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Outlook: Senior Housing and Health Care Must Partner to Survive

Amid much conjecture and speculation, two major drivers of change–health care reform and an aging baby boomer population–are starting to show discernible effects on the senior housing and home health landscapes.

So far, senior living occupancy levels are keeping pace with successful development. However, home health and skilled nursing service operators are also adapting and partnering in new ways to serve the majority of seniors who hope to stay in their homes as they age.

Since as early as 2013, health care reform has been expanding opportunities for skilled nursing communities to provide temporary, post-acute care for people who are discharged sooner and sicker from hospitals. At the time, few traditional skilled nursing communities were equipped to provide the necessary level of medical care for that patient population.

More recently, both nursing facilities and senior living communities are finding new ways to partner within an industry fraught with challenge and change.

2014 and early 2015 saw an increased push into home health care, both from current providers and from seniors housing operators such as Brookdale Senior Living planning to expand ancillary services, including home health.

Competition is now growing among post-acute skilled nursing facilities to improve quality care and culture and to return hospital patients to their homes with lowered risk of repeat hospital admission.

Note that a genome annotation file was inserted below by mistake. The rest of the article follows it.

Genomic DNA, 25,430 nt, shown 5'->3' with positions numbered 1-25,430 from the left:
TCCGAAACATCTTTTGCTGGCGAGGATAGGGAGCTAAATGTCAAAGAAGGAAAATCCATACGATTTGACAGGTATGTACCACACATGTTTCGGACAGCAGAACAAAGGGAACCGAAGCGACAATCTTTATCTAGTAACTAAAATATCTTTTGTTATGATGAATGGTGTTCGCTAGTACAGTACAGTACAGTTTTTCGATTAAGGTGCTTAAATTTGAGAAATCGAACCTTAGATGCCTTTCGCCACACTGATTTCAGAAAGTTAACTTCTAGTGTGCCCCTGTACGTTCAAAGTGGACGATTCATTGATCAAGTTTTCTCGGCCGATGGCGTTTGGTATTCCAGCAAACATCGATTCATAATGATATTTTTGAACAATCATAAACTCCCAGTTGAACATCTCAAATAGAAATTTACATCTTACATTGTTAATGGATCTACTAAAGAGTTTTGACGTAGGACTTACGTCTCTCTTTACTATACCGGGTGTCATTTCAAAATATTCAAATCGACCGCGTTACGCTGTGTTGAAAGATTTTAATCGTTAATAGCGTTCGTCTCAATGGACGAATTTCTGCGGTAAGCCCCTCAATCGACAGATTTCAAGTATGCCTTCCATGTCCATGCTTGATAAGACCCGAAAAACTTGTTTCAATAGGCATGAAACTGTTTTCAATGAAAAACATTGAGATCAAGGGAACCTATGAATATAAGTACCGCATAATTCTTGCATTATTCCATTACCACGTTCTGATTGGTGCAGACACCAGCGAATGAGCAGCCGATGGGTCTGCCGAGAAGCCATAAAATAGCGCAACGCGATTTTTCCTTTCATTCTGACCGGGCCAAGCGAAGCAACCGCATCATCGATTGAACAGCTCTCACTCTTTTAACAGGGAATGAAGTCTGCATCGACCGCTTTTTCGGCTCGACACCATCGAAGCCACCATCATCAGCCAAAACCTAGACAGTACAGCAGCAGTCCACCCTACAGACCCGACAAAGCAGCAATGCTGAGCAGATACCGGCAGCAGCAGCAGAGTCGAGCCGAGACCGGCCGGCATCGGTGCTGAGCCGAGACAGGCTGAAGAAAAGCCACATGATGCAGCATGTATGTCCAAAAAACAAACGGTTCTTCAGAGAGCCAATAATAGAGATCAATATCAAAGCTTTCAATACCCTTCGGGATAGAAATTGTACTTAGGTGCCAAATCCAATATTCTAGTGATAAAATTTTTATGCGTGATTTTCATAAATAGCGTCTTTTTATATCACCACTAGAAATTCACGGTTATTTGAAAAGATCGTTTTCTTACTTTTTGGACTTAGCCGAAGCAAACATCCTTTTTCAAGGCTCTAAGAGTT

U.S. health care is increasing rewards for a higher quality of care across the post-acute spectrum. In response, cross-industry partnerships have steadily driven M&A deals over the past year.

Genesis Health Care, one of the nation’s largest post-acute care providers, has sold an 18-property assisted living portfolio located mostly in Kansas. This transaction is preceded by a June, 2015 purchase of 24 skilled nursing facilities plus a contract rehabilitation business from Revera, Inc. for $240 million.

Home health nursing services giant Almost Family has acquired Massachusetts-based Long Term Solutions (LTS) in a $37 million dollar deal. LTS brings a nationwide network of nurses and health professionals who assist in developing care plans and coordinate in-home care and assisted living community referrals.t seems those most poised to succeed

Judging from the recent timeline, it seems that those best poised to succeed will attend first to quality, diversifying their offerings, and make allies of previous competition.